Prior to the war the Ukrainian chemical industry was a healthy and successful driver of the wider economy. It consisted of a diverse spread of chemical, petrochemical, and pharmaceutical producers with more than 1,600 enterprises employing more than 30,000 workers. In fact, chemical products accounted for 9% of all Ukraine’s industrial exports.
“In 2019 Ukrainian chemical industry output reached $2.8 billion with CAGR 8% in the past 4 years,” report independent advisors at UkraineInvest. Furthermore, “Ukraine imported $7.5 billion of chemical produce, which accounts for 12 percent share in the country’s import, showing strong demand from the domestic market.”
But when the Russian army invaded on February 24th everything changed. Yet it is only now that the Russian army has pulled back allowing for a reoccupation by Ukrainian forces, that the chemical industry has been able to inspect the scale of the damage that has been done.
One assessment conducted by the Ukrainian Chemists Union (UCU), the country’s trade association, estimated at the beginning of April that around 20% of companies had experienced some damage to their facilities. The Union’s president, Oleksii Holubov, adding that all chemical businesses have had their activity drastically impacted by war. Many still living with the constant threat that shelling and renewed fighting may damage or destroy chemical facilities.
The report established that as of the beginning of April around half of all chemical companies were behind Russian lines or actively in the war zone.
“Obviously, the vast majority are not functioning, production lines are frozen, products have been sold or exported to safe regions,” says Holubov. “So far, less than 1% of companies have relocated their production to safer regions.”
Meanwhile, chemical production in more westerly, safer locations, are still struggling to maintain output. Some workers have been able to return, but many men are still fully employed as armed forces personnel. At the same time, logistics are being severely hampered, with priority being given to military and humanitarian purposes.
The war has also hindered the banking sector, causing a lack of funds for some chemical companies trying to buy raw materials. All while energy prices are skyrocketing and supply chain issues persist across the global manufacturing industry.
The direct result on individual chemical companies varies greatly based on product, location, and timing.
“While some companies will never recover, others have managed to keep going, either because they had facilities away from the fighting or because they held stock outside the country,” says Maria Burke, a reporter at the UK-based Chemistry World. “As the situation improves in Kyiv, many companies based in the capital are resuming operations and sourcing new delivery routes to get their products out.”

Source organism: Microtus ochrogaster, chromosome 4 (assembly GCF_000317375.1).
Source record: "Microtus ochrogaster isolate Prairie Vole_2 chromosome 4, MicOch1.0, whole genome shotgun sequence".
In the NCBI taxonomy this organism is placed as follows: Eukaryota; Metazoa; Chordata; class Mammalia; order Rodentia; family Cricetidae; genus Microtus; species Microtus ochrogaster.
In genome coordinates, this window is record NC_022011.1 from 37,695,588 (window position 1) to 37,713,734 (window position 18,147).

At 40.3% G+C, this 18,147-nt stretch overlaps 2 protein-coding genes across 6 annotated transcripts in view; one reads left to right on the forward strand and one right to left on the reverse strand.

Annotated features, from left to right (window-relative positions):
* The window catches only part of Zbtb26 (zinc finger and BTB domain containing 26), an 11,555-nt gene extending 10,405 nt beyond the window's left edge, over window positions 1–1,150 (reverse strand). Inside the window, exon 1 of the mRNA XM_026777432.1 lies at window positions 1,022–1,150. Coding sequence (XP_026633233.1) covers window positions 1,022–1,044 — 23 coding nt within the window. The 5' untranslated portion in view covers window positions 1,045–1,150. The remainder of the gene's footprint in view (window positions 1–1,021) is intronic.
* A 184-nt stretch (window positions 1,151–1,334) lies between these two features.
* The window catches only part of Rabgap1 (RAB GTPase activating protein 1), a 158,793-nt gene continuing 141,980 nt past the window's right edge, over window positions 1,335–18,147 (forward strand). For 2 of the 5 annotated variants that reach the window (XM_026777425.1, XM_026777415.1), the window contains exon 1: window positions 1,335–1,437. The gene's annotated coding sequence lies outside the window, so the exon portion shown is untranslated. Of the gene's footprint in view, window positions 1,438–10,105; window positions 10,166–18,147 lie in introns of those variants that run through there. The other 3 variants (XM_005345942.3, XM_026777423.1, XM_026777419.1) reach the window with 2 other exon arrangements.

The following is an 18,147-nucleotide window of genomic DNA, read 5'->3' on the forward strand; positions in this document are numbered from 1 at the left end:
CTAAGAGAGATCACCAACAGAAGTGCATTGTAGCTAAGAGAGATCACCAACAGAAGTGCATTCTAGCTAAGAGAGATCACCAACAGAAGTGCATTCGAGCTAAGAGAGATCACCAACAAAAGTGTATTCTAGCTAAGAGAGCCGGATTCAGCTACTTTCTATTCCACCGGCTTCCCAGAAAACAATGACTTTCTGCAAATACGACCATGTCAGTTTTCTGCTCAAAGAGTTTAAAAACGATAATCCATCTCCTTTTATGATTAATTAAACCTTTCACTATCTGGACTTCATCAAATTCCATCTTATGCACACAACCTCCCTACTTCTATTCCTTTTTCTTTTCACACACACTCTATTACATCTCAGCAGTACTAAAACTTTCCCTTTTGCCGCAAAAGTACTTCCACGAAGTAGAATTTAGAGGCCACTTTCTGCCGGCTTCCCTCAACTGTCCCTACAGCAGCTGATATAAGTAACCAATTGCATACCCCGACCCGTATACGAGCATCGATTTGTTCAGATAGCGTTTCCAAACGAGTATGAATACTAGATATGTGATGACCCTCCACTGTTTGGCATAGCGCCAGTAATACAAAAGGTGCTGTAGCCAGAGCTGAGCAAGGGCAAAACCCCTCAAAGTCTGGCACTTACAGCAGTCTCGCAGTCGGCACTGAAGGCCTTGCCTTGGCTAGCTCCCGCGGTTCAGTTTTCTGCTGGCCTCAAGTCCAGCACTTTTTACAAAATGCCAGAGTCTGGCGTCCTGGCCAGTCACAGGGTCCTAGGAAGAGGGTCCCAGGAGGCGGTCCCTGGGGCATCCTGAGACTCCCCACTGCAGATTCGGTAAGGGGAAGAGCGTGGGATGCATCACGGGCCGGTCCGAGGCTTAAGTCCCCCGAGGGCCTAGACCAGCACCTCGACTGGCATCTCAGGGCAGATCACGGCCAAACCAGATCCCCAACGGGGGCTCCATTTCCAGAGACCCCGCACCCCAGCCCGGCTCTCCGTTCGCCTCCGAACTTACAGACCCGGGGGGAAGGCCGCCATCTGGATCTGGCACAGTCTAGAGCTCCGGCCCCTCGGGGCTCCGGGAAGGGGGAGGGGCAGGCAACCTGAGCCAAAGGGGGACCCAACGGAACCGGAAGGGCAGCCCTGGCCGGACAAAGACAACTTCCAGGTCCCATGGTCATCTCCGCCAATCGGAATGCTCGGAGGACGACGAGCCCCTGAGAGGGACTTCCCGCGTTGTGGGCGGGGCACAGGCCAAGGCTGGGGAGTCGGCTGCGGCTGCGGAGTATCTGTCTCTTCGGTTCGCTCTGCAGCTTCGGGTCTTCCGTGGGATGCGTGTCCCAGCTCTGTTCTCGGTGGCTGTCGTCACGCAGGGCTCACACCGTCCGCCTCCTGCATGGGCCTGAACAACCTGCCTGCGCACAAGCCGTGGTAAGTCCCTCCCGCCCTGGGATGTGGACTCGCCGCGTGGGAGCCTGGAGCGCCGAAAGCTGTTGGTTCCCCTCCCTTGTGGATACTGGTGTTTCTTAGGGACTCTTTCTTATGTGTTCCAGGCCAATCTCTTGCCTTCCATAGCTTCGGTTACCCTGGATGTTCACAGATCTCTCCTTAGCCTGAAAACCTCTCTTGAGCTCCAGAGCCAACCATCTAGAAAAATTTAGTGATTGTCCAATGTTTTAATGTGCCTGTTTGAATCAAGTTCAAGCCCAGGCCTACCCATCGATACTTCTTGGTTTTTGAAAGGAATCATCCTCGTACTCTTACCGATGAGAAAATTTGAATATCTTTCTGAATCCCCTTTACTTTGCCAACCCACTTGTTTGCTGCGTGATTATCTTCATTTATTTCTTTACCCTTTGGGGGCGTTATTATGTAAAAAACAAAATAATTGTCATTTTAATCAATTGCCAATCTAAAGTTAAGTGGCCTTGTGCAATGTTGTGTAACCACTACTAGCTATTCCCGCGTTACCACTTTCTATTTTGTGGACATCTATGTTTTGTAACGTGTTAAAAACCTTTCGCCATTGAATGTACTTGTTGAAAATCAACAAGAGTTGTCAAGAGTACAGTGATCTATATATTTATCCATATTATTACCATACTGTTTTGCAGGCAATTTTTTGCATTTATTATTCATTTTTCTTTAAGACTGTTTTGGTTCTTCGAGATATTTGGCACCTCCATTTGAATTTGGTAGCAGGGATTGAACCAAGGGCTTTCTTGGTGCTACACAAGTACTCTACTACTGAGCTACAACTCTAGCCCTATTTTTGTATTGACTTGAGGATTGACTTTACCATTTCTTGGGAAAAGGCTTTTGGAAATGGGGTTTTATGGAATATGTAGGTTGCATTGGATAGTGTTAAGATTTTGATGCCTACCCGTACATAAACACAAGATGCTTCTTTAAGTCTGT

Beyond that, according to Holubov, the industry as a whole is still facing ‘the colossal consequences’ of a prolonged war.
Early data composed by the Cherkasy State Research Institute of Technical and Economic Information estimates that chemical product sales fell by an average of 30% in January-March 2022, compared to the same period in 2021. In dollar terms, this equates to chemical exports of $600 million in January and February, plummeting to $160 million in March, with similar values expected in April.
Reversing this trend will not be easy. Last year, exports accounted for half of all chemical product sales, but Holubov believes that, for now, chemical companies should focus on domestic markets. With territory being regained after the initial Russian surge, there is already a newfound demand for fertilizers, pesticides, and other agrochemicals for the vital farming sector. Meanwhile, other basic chemical products will help support and rebuild more Ukrainian industries. There is a both a military and household need for plastic and rubber products, while the construction sector needs paints, varnish, cements, and adhesives.
But for now, Holubov observes, “The main task of the national chemical industry is to survive under such critical conditions, to save production facilities, to minimise the consequences of destruction and its adverse impact on the environment, and what is most important – to preserve management and production personnel.”
In the long-term, two things are needed: peace and investment.
Hopefully, the world can see how much Ukraine has to offer. Not as a backwater of the old Soviet empire, but as a modern democracy with vast natural resources, a skilled workforce, and the economic benefits of being located between the EU, Turkey, and Asia.
This could well induce investors to establish new supply chains, rebuild chemical facilities, invite Ukraine into the EU’s single market, encourage overseas governmental assistance, and help to expand chemical industry exports.
Like the rest of the population, the chemical industry is trying to remain positive. Hoping that one day soon the fighting will end, and the recovery can begin.
‘We believe in our army, in our people,” says Ivan Kondratov, head of medicinal chemistry at Enamine (a Ukrainian supplier of specialist compounds). “Ukraine will overcome these dark days and become stronger. The first weeks of shock, confusion and disappointment are over. We are working 24/7 to adjust to the situation and to operate under these conditions. We are moving on.”